Cardiac Electrophysiology Study
An electrophysiology (EP) study is a test performed to assess your heart’s electrical system or activity and is used to diagnose abnormal heartbeats or arrhythmia. The test is performed by inserting catheters and then wire electrodes, which measure electrical activity, through blood vessels that enter the heart.
How is an EP study done?
During an EP study, your doctor inserts small, thin wire electrodes into a vein in the groin (or neck, in some cases). The doctor will then thread the wire electrodes through the vein and into the heart. To do this, the doctor uses a special type of X-ray “movie,” called fluoroscopy.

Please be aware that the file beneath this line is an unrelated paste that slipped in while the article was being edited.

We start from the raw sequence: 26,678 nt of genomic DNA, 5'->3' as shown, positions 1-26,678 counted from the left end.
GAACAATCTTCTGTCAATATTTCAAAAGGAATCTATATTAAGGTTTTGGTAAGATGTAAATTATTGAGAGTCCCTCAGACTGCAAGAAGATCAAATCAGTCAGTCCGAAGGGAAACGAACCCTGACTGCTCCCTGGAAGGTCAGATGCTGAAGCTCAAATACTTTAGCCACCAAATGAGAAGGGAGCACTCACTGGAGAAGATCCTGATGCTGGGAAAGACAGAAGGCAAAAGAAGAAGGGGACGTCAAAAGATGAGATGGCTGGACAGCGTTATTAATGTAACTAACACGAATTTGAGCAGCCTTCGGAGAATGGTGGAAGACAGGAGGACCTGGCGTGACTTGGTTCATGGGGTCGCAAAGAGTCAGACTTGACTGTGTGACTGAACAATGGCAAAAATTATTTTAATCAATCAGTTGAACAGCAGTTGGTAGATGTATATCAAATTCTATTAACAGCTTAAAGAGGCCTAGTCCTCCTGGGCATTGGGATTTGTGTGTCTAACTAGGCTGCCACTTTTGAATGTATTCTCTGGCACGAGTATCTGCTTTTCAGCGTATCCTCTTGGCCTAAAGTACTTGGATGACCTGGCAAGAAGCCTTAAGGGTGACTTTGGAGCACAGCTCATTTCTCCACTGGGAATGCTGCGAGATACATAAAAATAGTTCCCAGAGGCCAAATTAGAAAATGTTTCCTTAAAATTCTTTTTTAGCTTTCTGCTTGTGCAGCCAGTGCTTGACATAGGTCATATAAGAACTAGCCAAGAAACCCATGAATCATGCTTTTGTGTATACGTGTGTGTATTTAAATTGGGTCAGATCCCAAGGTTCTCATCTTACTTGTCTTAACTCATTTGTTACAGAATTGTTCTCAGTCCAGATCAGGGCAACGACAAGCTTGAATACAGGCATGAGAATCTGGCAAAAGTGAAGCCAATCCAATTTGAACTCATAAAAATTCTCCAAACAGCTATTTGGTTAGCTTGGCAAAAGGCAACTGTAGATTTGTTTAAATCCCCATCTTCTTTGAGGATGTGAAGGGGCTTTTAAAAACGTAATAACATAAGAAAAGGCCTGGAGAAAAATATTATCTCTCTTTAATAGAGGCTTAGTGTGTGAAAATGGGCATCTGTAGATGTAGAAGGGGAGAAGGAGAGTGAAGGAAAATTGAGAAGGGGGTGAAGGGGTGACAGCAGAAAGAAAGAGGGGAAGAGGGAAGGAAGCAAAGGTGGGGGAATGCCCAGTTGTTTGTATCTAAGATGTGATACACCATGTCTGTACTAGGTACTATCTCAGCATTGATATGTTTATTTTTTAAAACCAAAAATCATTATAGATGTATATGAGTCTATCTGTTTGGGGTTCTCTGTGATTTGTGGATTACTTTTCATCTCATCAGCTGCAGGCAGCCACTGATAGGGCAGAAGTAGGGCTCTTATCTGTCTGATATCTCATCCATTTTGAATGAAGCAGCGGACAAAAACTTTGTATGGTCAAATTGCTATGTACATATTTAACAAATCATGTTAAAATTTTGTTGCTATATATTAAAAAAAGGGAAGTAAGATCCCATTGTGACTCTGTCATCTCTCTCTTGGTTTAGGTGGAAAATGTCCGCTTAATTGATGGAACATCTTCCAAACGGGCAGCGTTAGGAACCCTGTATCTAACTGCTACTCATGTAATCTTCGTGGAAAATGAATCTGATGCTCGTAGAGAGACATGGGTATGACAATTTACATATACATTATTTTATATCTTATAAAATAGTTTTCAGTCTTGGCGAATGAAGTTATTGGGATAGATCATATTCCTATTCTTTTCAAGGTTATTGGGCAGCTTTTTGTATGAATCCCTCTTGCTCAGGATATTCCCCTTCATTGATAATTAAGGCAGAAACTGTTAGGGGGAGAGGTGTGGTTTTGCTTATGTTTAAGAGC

How long is an EP study?
An EP study is a test for abnormal heart rhythm. It usually takes about two to four hours.
Are you awake during an EP study?
You‘ll get medicine (a sedative) that will help you relax. But you‘ll be awake and able to follow instructions during the test. Your nurse will clean and shave the part of your body where the doctor will be working. This is usually in the groin but maybe the arm or neck.